When a user or machine logs onto a domain, he, she, or it interacts with a collection of functions that make up the Windows Logon service, better known in development circles as WinLogon. WinLogon is now fully integrated with Kerberos, which provides the initial Single Sign-On architecture now part of Windows 2003. After the logon, the user continues to be attached to the security protocol its client software best understands, which could be Kerberos, NTLM, or Secure Sockets Layer/Transport Layer Security. These protocols transparently move the user's identity around the network.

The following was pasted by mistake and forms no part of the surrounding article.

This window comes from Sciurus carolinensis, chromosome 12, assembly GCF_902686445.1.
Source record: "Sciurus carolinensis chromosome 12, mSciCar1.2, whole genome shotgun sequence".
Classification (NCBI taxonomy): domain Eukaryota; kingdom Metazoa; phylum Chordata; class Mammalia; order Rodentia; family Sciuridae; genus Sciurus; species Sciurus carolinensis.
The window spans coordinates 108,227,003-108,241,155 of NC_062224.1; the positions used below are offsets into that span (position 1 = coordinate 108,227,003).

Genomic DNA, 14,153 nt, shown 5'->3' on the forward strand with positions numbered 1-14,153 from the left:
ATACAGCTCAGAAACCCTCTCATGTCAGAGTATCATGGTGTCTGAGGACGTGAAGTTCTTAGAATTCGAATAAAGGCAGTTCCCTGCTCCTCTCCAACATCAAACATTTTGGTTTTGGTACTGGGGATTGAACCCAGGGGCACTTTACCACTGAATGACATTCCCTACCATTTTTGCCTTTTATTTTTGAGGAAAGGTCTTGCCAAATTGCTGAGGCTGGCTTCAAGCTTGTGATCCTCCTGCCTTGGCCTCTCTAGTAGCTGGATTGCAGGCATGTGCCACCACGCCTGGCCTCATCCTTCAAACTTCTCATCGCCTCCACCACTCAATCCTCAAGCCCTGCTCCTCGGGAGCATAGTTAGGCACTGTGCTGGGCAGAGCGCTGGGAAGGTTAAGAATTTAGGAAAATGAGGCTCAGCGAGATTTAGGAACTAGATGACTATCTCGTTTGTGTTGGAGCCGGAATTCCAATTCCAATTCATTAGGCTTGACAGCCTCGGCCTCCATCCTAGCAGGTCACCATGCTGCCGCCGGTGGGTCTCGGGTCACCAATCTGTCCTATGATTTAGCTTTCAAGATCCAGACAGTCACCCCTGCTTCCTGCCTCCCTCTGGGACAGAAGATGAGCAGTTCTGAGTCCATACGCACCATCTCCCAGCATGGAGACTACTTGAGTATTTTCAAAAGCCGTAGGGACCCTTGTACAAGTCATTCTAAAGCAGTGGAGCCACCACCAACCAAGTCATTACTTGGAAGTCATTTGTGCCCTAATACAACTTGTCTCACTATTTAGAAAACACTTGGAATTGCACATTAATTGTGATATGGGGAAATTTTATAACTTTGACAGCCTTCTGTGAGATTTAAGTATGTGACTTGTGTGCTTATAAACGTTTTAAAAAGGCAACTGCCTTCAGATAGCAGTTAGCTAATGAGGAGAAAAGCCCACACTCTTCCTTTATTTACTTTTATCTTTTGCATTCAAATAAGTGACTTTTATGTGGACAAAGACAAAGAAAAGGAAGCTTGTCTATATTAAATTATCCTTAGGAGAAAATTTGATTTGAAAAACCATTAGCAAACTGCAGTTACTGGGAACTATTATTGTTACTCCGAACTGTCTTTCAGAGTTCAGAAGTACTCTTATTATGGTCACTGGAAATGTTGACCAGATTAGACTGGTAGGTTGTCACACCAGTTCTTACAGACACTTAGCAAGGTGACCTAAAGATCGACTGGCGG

The authentication model of Windows 2003 is the same as Windows NT and almost every computer system in the world. However, it is not so much the model that causes problems in network security, but rather the other missing or weak links in the chain.
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